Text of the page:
Thomas Phillip "Tip" O'Neill, Jr. born December 9, 1912 was an American politician and Speaker of the United States House of Representatives. O'Neill was an outspoken liberal Democrat and influential member of the House of Representatives, serving for 34 years and representing first the 11th and then the 8th Congressional Districts of Massachusetts. Prior to his election to the U.S, House of Representative, he served as the first Democratic Speaker of the Massachusetts State Legislature. Mr. O'Neill served as Speaker of the U.S. House from 1977 until his retirement in 1987, making Mr. O’Neill the longest continuous serving Speaker in the history of the United State House of Representatives and the second longest-serving Speaker in U.S. history after Sam Rayburn.
As Speaker of the American House of Representatives, Tip O’Neill was the third most powerful politician in America, after the President and Vice President. Over a long political life, Tip achieved great improvements in the lives of his fellow Irish Americans as well as of the least privileged in America.
In 1977, he denounced violence in Northern Ireland and used his influential position as Speaker to play a pivotal role in bringing about peace in Ireland. During the final stages of the discussions he told British officials he could deliver financial support to underpin the Agreement. On the day the Agreement was signed, President Reagan and Tip, in a joint announcement, gave an assurance of financial support. This resulted in the establishment of the International Fund for Ireland (IFI) which since 1985 has paid out millions of pounds/euro to projects in Northern Ireland and the 6 border counties in the Republic.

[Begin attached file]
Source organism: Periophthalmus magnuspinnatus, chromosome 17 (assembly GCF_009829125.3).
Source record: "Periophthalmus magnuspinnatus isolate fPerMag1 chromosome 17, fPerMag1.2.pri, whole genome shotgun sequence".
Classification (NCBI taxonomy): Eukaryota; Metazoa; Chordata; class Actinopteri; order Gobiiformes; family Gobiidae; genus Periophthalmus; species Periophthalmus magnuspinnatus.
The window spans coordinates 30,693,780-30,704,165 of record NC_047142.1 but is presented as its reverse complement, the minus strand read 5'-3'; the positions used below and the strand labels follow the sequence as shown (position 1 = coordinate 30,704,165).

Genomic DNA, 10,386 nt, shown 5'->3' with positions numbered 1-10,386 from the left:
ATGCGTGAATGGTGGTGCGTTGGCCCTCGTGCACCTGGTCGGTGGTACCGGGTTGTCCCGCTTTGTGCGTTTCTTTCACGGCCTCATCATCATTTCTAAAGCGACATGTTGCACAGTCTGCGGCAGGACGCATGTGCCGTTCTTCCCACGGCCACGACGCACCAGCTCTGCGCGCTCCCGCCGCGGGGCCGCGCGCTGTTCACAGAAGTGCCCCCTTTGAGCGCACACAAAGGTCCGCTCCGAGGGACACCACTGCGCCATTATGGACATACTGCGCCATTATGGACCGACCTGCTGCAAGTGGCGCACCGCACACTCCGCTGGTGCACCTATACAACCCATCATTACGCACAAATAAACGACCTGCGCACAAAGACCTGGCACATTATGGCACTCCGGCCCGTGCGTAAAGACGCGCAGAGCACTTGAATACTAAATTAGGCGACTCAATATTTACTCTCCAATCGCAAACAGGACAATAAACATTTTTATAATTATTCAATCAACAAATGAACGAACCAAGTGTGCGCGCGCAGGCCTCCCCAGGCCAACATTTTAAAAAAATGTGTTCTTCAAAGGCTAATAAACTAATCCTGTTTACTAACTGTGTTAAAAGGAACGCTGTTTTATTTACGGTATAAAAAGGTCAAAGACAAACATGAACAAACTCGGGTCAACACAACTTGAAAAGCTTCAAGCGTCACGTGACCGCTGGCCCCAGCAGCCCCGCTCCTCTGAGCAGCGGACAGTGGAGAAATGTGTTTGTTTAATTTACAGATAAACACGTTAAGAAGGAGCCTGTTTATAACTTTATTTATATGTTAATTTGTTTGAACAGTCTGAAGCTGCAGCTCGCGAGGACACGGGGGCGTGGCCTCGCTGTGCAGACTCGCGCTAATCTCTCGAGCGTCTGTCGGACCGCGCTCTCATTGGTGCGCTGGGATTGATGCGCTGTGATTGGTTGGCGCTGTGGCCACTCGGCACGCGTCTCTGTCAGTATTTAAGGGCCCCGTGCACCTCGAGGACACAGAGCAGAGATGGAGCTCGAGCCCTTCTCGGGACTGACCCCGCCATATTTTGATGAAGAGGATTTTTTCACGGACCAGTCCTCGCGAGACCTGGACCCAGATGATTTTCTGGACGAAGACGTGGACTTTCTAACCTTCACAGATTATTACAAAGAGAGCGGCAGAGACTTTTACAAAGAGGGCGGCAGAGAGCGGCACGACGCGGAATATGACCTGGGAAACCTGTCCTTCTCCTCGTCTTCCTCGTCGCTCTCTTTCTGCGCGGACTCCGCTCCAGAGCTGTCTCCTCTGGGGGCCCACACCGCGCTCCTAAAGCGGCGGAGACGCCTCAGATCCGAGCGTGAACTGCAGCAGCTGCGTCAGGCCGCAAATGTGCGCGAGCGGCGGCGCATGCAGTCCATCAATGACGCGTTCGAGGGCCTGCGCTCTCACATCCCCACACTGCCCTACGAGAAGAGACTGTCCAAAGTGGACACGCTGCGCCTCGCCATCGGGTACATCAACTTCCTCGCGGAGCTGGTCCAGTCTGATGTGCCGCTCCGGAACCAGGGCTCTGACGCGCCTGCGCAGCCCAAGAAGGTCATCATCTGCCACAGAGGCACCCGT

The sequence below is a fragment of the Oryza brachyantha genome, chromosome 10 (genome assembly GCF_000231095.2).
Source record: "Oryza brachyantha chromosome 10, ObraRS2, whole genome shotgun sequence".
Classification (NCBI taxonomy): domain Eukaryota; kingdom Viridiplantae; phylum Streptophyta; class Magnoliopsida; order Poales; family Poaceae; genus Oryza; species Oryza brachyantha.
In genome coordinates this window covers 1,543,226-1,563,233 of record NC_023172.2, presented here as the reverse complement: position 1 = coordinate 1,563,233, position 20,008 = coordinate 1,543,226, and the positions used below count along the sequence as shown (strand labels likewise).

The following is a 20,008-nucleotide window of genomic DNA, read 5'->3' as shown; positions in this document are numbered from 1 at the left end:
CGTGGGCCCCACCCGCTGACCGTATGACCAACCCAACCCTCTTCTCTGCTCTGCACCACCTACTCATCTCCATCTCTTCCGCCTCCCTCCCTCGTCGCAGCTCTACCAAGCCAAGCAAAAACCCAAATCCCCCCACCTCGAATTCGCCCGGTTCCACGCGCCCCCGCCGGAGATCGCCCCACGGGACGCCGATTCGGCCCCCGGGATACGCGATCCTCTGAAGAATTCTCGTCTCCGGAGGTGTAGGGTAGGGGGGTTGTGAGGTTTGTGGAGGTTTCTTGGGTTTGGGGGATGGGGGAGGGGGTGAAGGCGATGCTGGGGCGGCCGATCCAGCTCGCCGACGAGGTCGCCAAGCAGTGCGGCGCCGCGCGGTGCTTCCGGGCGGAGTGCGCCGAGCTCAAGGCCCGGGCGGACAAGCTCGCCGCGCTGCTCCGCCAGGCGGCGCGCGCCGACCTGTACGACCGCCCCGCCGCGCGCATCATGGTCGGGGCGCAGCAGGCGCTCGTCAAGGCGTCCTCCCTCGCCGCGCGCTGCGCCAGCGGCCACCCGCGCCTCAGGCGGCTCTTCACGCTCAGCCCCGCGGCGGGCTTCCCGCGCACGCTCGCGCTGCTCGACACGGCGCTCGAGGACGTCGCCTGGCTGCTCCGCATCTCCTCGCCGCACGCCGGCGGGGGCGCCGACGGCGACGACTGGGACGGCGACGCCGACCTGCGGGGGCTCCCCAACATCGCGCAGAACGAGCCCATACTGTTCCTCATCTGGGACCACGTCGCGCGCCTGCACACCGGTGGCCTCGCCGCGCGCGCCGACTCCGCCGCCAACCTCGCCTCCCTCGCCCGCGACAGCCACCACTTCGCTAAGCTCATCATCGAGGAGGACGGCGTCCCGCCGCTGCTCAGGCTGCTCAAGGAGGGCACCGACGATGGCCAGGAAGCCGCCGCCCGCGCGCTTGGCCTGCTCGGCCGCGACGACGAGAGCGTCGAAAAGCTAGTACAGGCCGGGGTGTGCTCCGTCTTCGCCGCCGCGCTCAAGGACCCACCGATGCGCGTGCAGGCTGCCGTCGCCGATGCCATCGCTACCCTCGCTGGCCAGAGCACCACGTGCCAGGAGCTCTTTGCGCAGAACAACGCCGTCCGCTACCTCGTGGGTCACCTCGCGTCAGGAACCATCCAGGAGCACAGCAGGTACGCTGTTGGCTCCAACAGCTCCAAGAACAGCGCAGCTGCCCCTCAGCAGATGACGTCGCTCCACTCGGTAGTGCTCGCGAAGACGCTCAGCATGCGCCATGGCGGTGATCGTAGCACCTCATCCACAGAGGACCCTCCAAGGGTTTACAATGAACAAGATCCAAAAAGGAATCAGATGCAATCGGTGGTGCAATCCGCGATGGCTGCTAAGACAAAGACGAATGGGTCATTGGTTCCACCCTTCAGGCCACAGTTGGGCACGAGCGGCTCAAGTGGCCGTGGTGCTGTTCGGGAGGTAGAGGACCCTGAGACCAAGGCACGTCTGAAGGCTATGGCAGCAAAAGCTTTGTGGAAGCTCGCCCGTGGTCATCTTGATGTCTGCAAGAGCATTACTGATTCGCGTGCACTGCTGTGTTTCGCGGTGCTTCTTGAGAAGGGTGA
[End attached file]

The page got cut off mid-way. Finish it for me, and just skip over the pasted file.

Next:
In 1991 President Bush presented him with the Presidential Medal of Freedom – America’s highest civilian award, which is presented for especial meritorious contributions to the national interests of America and World peace. It was well merited by Tip O’Neill
Tip O’Neill’s maternal grandmother Eunice (Unity) Fullerton was born outside Buncrana, Co Donegal His childhood home in Irish North Cambridge were embued with Irish culture and tradition. Surrounded by Irish immigrants and first generation Irish Americans, he became the personification of a proud Irish American. His first trip to Ireland in 1956 was to assist in the unveiling of the U.S. Congress' statue of John Barry commemorating the Father of the American Navy. His many other trips to Ireland included his trip in 1985 when he was named Distinguished Freeman of Cork Award. His Irish roots and his Catholic religion were the cornerstones of his dedication and service to his fellow man.
President Bill Clinton is quoted as saying: "Tip O'Neill was the nation's most prominent, powerful and loyal champion of working people... He loved politics and government because he saw that politics and government could make a difference in people's lives. And he loved people most of all."
Tip O'Neill passed away on January 5, 1994.